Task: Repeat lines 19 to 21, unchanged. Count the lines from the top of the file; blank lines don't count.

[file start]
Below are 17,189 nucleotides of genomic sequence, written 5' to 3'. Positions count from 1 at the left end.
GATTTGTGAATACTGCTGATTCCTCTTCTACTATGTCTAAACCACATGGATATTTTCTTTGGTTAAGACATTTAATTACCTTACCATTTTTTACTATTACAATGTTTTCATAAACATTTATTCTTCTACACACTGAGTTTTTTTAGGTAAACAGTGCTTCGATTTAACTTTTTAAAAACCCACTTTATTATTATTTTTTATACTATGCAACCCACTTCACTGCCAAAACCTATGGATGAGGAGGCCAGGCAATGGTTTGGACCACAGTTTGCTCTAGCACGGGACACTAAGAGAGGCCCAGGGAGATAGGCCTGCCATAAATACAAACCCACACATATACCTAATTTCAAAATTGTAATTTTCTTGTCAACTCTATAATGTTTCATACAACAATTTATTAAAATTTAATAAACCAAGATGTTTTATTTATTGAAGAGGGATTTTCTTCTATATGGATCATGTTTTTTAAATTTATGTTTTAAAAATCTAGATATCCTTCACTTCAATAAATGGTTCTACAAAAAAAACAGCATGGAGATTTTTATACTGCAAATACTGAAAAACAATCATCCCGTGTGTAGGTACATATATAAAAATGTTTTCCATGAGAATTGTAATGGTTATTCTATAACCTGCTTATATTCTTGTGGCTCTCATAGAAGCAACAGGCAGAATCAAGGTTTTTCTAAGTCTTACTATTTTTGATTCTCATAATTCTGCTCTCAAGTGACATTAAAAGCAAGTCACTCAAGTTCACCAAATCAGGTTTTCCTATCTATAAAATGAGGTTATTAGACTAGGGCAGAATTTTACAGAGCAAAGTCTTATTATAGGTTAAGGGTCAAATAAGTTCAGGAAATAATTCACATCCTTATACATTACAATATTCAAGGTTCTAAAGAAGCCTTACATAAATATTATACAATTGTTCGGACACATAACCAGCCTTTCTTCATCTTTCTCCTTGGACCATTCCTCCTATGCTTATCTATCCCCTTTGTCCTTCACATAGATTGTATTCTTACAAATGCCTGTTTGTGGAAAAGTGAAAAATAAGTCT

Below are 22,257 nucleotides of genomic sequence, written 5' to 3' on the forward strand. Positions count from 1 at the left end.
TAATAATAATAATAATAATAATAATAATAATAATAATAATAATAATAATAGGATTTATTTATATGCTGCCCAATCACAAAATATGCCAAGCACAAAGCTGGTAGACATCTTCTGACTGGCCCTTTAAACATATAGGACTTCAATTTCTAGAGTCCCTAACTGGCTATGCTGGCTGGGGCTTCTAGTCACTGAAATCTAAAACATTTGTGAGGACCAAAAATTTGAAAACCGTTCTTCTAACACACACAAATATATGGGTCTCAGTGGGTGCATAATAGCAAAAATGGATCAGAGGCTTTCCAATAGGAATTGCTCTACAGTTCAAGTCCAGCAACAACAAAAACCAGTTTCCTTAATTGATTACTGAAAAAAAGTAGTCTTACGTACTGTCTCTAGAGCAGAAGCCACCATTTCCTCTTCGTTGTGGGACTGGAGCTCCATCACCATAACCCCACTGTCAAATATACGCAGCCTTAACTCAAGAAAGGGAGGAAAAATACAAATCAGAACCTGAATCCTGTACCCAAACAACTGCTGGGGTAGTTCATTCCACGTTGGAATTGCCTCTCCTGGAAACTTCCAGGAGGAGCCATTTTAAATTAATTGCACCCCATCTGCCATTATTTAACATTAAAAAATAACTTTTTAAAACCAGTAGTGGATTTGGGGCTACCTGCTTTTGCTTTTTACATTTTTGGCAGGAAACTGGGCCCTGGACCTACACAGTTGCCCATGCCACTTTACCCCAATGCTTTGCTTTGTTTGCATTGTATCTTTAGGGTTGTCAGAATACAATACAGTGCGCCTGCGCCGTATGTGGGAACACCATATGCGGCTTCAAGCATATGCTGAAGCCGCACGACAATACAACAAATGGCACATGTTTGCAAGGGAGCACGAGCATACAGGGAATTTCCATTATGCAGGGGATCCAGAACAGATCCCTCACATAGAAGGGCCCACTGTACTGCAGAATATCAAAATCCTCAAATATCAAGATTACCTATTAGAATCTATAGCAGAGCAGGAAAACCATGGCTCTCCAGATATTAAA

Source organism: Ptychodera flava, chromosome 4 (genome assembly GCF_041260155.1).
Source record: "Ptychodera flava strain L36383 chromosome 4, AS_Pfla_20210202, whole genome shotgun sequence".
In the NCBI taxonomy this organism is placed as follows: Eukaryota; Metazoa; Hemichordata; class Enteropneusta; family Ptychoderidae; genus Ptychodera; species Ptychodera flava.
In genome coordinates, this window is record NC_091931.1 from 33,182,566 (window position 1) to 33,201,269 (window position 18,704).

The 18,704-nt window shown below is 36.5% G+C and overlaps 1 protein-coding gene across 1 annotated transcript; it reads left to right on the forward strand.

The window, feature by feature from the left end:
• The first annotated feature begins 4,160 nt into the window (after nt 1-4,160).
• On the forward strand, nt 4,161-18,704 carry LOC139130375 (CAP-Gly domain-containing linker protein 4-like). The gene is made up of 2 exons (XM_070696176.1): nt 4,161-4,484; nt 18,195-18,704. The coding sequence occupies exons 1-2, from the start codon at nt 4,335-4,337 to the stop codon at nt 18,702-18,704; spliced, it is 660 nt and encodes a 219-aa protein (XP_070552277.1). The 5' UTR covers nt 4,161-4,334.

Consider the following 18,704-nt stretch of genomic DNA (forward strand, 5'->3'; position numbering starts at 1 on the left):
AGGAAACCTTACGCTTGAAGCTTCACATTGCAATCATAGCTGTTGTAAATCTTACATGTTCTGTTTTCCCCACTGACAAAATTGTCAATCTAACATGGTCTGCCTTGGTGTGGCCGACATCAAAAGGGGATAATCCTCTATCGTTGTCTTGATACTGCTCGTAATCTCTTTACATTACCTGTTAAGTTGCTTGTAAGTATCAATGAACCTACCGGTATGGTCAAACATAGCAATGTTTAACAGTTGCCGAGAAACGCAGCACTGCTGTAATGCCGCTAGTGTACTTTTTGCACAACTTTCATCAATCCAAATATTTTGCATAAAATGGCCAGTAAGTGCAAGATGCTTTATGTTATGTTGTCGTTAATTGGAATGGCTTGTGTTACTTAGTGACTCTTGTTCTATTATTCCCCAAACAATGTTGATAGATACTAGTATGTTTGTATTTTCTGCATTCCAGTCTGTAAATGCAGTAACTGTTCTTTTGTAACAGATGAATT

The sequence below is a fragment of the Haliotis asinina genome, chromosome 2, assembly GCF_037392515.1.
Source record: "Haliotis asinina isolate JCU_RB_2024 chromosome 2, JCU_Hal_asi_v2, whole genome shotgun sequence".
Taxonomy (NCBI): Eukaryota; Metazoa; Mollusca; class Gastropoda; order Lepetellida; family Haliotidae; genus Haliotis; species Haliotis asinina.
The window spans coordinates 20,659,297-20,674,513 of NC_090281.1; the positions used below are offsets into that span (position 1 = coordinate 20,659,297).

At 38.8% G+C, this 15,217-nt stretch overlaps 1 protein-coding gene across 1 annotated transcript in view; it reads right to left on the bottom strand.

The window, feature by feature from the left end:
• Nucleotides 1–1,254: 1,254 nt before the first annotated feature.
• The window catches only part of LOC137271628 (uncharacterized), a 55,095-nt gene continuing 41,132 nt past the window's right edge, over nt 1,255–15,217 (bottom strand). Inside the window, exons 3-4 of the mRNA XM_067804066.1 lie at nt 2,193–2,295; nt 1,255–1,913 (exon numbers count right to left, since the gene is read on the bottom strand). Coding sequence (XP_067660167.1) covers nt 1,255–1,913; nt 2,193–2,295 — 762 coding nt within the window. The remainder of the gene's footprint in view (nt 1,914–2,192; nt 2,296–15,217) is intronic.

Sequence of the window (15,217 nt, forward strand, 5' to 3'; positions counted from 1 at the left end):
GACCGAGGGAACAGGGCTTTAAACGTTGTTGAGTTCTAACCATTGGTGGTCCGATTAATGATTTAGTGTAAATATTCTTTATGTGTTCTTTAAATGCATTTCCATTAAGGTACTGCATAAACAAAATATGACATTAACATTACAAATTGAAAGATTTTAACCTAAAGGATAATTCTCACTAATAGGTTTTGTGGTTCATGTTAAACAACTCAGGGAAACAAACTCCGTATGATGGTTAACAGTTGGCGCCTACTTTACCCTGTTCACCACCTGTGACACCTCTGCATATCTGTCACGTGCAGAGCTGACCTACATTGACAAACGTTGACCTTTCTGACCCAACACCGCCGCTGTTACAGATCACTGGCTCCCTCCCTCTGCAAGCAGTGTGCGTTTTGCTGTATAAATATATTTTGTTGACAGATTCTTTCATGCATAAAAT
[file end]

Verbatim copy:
At 38.8% G+C, this 15,217-nt stretch overlaps 1 protein-coding gene across 1 annotated transcript in view; it reads right to left on the bottom strand.

The window, feature by feature from the left end:
• Nucleotides 1–1,254: 1,254 nt before the first annotated feature.